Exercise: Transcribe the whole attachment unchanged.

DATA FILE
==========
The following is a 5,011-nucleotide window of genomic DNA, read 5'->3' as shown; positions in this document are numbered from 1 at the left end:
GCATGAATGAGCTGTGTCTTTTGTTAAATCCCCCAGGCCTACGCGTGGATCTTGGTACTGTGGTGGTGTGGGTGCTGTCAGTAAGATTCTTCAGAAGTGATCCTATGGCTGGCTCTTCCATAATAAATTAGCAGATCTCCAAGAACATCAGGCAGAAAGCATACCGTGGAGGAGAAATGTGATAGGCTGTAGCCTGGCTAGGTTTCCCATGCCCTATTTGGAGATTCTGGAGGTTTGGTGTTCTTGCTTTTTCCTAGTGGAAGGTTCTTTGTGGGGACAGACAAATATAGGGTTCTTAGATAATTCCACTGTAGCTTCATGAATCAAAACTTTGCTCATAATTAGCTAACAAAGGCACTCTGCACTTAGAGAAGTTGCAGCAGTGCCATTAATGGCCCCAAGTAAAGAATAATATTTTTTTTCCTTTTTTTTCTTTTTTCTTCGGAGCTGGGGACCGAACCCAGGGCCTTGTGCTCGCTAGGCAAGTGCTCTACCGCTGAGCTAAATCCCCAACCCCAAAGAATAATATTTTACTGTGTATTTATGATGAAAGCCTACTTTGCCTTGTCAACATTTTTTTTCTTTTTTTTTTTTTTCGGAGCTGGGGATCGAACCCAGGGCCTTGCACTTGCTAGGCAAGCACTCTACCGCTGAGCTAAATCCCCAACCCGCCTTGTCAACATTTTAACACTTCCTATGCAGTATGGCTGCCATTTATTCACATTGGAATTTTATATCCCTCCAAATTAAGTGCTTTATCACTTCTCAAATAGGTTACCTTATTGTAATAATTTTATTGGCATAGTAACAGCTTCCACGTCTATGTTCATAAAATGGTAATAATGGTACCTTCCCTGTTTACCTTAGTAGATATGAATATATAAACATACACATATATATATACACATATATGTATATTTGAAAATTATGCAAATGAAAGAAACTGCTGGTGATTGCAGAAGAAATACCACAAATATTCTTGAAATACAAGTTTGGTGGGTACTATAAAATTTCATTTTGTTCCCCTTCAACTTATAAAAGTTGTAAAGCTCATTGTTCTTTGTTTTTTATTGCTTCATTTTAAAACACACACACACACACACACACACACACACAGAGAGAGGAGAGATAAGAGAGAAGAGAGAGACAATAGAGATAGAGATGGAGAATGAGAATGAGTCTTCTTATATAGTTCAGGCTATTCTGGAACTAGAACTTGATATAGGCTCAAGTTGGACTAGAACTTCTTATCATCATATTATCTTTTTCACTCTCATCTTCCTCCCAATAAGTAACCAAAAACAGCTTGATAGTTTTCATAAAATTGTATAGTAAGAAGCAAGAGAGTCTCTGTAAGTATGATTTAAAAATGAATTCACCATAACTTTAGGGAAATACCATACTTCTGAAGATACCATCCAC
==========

The following is a 5,011-nucleotide window of genomic DNA, read 5'->3' as shown; positions in this document are numbered from 1 at the left end:
GCATGAATGAGCTGTGTCTTTTGTTAAATCCCCCAGGCCTACGCGTGGATCTTGGTACTGTGGTGGTGTGGGTGCTGTCAGTAAGATTCTTCAGAAGTGATCCTATGGCTGGCTCTTCCATAATAAATTAGCAGATCTCCAAGAACATCAGGCAGAAAGCATACCGTGGAGGAGAAATGTGATAGGCTGTAGCCTGGCTAGGTTTCCCATGCCCTATTTGGAGATTCTGGAGGTTTGGTGTTCTTGCTTTTTCCTAGTGGAAGGTTCTTTGTGGGGACAGACAAATATAGGGTTCTTAGATAATTCCACTGTAGCTTCATGAATCAAAACTTTGCTCATAATTAGCTAACAAAGGCACTCTGCACTTAGAGAAGTTGCAGCAGTGCCATTAATGGCCCCAAGTAAAGAATAATATTTTTTTTCCTTTTTTTTCTTTTTTCTTCGGAGCTGGGGACCGAACCCAGGGCCTTGTGCTCGCTAGGCAAGTGCTCTACCGCTGAGCTAAATCCCCAACCCCAAAGAATAATATTTTACTGTGTATTTATGATGAAAGCCTACTTTGCCTTGTCAACATTTTTTTTCTTTTTTTTTTTTTTCGGAGCTGGGGATCGAACCCAGGGCCTTGCACTTGCTAGGCAAGCACTCTACCGCTGAGCTAAATCCCCAACCCGCCTTGTCAACATTTTAACACTTCCTATGCAGTATGGCTGCCATTTATTCACATTGGAATTTTATATCCCTCCAAATTAAGTGCTTTATCACTTCTCAAATAGGTTACCTTATTGTAATAATTTTATTGGCATAGTAACAGCTTCCACGTCTATGTTCATAAAATGGTAATAATGGTACCTTCCCTGTTTACCTTAGTAGATATGAATATATAAACATACACATATATATATACACATATATGTATATTTGAAAATTATGCAAATGAAAGAAACTGCTGGTGATTGCAGAAGAAATACCACAAATATTCTTGAAATACAAGTTTGGTGGGTACTATAAAATTTCATTTTGTTCCCCTTCAACTTATAAAAGTTGTAAAGCTCATTGTTCTTTGTTTTTTATTGCTTCATTTTAAAACACACACACACACACACACACACACACACAGAGAGAGGAGAGATAAGAGAGAAGAGAGAGACAATAGAGATAGAGATGGAGAATGAGAATGAGTCTTCTTATATAGTTCAGGCTATTCTGGAACTAGAACTTGATATAGGCTCAAGTTGGACTAGAACTTCTTATCATCATATTATCTTTTTCACTCTCATCTTCCTCCCAATAAGTAACCAAAAACAGCTTGATAGTTTTCATAAAATTGTATAGTAAGAAGCAAGAGAGTCTCTGTAAGTATGATTTAAAAATGAATTCACCATAACTTTAGGGAAATACCATACTTCTGAAGATACCATCCAC